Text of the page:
resident of Haaland Estates celebrates 101st birthday | News, Sports, Jobs
When Bill Godman Jr. was born, Woodrow Wilson was sitting in the White House, millions of boys had just returned from duty in World War I, and doctors were making house calls.
“I was born on May 26, 1920,” Godman said from his seat in the dining room at Haaland Estates the day after his 101st birthday. âI was born at home on the farm. The doctor then made home visits.
Godman has spent all but two and a half years of his life on the family farm, which he says lies “Five miles north and one mile west of Churchs Ferry.”
Godman said his earliest memory of farm life was âNothing specific, just live on the farm and when I’m old enough, go and work on the farm. My dad was a laborer himself, so he worked with us kids from when we were of working age, milking cows and all that stuff, hauling the hay and putting it in. barn.
However, life on the farm still provided Godman and his brother with some time to have fun.
“In winter, my brother and I would go skiing and sledding” said Godman. But we didn’t have a car or money. We couldn’t go anywhere. We weren’t going to any shows or anything like that. We made our own fun.
Godman attended kindergarten through his senior year of high school in a building.
“I graduated from Irvine Consolidated School, right in the middle of Irvine Township in Benson County,” said Godman. “Our school was so small that you almost had to bend down to enter” he added with a smile.
Godman played sports while attending school, “Mainly baseball” he said. I played baseball a lot when I was young, but not much more. I played basketball a bit.
Godman said he’s always been a fan of the Minnesota Twins. A Twins badge topped her birthday cake this year.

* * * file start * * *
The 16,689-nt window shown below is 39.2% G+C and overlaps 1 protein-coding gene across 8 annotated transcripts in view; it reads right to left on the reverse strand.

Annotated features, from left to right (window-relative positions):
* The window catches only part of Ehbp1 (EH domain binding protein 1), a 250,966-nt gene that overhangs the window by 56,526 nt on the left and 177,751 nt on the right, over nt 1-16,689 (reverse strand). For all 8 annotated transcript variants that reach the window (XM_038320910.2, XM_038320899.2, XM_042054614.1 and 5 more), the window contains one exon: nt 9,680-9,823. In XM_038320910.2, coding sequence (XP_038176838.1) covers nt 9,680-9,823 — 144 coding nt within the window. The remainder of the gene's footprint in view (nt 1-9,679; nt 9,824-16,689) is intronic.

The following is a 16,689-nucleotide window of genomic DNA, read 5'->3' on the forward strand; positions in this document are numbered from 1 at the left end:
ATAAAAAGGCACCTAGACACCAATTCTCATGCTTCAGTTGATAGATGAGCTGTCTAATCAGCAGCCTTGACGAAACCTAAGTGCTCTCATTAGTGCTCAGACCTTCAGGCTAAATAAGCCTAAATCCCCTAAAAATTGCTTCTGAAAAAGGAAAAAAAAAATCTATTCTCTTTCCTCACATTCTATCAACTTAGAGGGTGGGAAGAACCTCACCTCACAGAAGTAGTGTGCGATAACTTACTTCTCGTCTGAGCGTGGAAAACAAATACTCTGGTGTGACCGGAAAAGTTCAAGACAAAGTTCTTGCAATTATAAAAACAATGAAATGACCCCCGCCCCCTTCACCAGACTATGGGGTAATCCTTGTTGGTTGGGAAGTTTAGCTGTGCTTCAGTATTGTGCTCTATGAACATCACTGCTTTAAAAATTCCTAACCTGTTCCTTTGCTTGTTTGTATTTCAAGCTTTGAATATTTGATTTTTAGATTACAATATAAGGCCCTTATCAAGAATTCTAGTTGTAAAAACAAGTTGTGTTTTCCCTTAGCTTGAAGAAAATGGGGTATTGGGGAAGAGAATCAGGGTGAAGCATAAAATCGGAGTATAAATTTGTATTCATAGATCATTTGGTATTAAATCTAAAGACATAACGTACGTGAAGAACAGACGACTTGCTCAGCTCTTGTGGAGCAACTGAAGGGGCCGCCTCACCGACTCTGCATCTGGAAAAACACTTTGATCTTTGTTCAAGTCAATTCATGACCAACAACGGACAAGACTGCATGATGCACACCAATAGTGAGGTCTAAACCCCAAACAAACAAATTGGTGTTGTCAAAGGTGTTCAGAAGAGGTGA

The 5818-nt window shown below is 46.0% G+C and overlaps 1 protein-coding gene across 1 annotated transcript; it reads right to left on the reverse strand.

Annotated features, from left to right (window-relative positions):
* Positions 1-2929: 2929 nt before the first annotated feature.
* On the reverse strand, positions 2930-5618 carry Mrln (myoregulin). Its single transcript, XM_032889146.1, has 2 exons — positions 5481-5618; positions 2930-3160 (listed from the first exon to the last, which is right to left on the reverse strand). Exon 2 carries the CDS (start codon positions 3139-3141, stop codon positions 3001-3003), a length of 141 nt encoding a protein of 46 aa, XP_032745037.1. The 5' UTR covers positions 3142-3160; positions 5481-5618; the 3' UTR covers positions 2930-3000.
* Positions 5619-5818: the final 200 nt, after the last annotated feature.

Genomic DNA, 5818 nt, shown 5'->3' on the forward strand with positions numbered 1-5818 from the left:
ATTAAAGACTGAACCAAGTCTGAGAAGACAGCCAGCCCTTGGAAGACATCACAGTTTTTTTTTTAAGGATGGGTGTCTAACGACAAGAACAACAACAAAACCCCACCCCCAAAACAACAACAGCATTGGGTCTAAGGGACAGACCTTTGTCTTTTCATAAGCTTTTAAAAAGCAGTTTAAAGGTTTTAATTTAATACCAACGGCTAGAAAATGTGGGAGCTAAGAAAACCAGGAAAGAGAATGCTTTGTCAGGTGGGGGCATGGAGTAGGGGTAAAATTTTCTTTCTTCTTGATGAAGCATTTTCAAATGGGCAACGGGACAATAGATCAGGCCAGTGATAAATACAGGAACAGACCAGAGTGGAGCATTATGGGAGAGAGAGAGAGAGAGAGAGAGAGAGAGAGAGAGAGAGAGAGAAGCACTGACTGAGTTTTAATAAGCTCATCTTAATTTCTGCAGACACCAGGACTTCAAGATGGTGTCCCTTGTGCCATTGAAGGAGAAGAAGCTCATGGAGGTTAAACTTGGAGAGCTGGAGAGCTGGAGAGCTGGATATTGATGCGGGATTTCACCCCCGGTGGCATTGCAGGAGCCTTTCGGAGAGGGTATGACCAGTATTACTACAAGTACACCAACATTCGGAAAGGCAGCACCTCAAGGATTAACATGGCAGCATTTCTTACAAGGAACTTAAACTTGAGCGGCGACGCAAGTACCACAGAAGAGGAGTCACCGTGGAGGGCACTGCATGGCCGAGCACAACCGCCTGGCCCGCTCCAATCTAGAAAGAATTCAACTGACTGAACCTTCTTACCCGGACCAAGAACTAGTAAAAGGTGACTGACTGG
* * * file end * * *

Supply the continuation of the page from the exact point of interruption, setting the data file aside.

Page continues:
Although Godman remained on the farm most of his life, historical events always affected him and his family.
He remembers the Dust Bowl years well. “You bet I remember the thirties” said Godman. âI remember the wind and the dust and the haze and a lot of bad things. I had to keep the cattle because there was no grass in the pasture. I chased them away. We had some grass in the pasture, but not enough to support them. We put hay for them when we could. I was a little young for that but I still helped. he said, adding, “Things got better in 1937.”
Godman said his family mainly farmed horses and with their hands when he was young. His father bought their first tractor in 1935.
When the United States declared war on Axis forces in 1941, Godman and many young men from North Dakota traveled to Fort Snelling, Minnesota.
“A group of us went to Fort Snelling and took our medicals and they told us to come home,” said Godman. âThen I got a letter from the editorial board, which most of our boys did, and the letter said, ‘You’re class A and you can’t go. “
Godman and other farmers have received project postponements due to their critical role in providing the nation with food.
Godman said he remembered civilian life well during the war. “My father had to get a certificate or an authorization to buy tires” Godman called back. âYou couldn’t buy a car. Fortunately, dad bought a tractor before the war. So we weren’t too bad.